Until the driver put his window down. The whole trip. In 20 degree weather. We were shivering the whole way, through 3 different stops for different people who joined our ride. 3 different girls came and went, and we remained in the back seat, freezing. Finally, after what felt like forever, we made it to our apartment in Brooklyn.
The rest of the night was lovely, catching up with our dear friend Katie, sitting in front of the heater, laughing at our city misfortunes. Day 2 was looking bright.
After a night of blanket hogging with Anna on the couch mattress, we awoke to beautiful white snow frosting the streets and fire escapes of Brooklyn. What a lovely sight to wake up to! We got dressed, said our goodbyes to our Brooklyn gal pal, and made our way to the Upper East Side for brunch (okay, I know that sounds super boujee and gossip-girl-ey, but we went to a humble cafe that had 1 dollar sign on Yelp, you know, Upper East Side brunch for a poor college student.)
We got to the cafe, ate yummy pancakes, and started walking toward Central Park. The streets were beautifully dusted with white snow, so quiet and peaceful.
Once we arrived at Central Park, our breaths caught in the chilled air. It was like walking into a Hallmark movie. All we could see was white, the city was in a snow globe state, and everyone in it was happy and cheerful and at peace. It was a beautiful and magical moment to see all of the smiling faces, the playful children, coming together to enjoy something as simple as a snowfall.
While we were in Central Park, we met up with another SCAD grad named Jordan who now works and lives in the city. I’ve only really talked to him about 3 times, but every time I do, I feel like we’ve known each other for years. Always friendly and conversational, we strolled through snowy Central Park with him laughing, talking, and singing Christmas carols, while he took videos documenting the first snow. (Jordan makes sweet Youtube videos, which you can find here.)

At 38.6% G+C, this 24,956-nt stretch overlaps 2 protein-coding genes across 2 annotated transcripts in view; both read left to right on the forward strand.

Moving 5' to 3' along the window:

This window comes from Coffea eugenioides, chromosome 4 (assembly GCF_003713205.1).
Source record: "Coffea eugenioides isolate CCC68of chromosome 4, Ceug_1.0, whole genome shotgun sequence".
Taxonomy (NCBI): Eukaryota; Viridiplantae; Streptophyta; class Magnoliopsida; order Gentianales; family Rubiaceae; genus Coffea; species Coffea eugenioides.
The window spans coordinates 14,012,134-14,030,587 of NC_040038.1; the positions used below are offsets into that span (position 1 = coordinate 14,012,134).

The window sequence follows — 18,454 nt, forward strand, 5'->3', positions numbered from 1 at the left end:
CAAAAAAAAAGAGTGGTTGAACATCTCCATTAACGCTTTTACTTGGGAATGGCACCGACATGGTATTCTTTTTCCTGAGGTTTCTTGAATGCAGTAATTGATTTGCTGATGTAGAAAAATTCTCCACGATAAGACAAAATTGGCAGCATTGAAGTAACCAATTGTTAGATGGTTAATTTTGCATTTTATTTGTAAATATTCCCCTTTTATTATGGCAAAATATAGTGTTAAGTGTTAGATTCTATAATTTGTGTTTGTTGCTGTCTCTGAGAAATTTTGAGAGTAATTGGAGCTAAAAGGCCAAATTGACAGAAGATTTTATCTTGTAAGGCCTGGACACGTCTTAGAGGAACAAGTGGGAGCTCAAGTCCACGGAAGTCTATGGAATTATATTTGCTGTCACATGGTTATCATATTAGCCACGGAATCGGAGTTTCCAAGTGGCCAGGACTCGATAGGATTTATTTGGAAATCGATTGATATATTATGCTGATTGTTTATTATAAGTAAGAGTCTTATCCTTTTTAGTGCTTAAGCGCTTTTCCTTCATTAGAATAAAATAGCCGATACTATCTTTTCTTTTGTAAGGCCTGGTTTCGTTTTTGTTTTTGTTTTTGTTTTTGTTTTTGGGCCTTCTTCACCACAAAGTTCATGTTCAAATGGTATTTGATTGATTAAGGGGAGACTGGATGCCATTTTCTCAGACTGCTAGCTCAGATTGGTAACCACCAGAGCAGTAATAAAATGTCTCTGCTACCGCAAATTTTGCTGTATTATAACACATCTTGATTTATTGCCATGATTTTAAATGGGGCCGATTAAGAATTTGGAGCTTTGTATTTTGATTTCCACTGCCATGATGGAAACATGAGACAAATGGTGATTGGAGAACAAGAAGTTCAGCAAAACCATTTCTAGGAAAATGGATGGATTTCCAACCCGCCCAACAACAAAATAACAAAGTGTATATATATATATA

After our stroll through Central Park with our pal Jord, Anna and I spent a couple hours exploring the Met. What a fun way to warm up while still experiencing New York. I was all over the Egyptian exhibition, having a weird fascination with all things Egyptian. I loved seeing the statues and ceramics and jewelry and reliefs the ancient Egyptians left behind.
Hours spent in the Met left us a little bit of time before we needed to catch our bus, so we charged up in an open Starbucks, before making our way to the bus station.
We thought all of the crazy travel misfortunes were over after the night before, but we were wrong. Finding the bus was hell. It was dark, cold, windy, snowy, and the bus stop was not where the confirmation email said it would be. We stress walked blocks and blocks in either direction, wet, numb, and sore, looking for this dang bus. We finally found it just in time for departure. Thankful we didn’t miss it.
All in all, it was an exciting, beautiful, fun, chaotic, exhausting, magical weekend spent in the city, like all weekends in NYC. If you have not experienced NYC, I highly recommend it. Leave yourself time to get lost in the city, to let the city decide your itinerary. Don’t cling too hard to those schedules. That’s the beauty of New York, it’s another world that gives each person a different experience. What will yours be?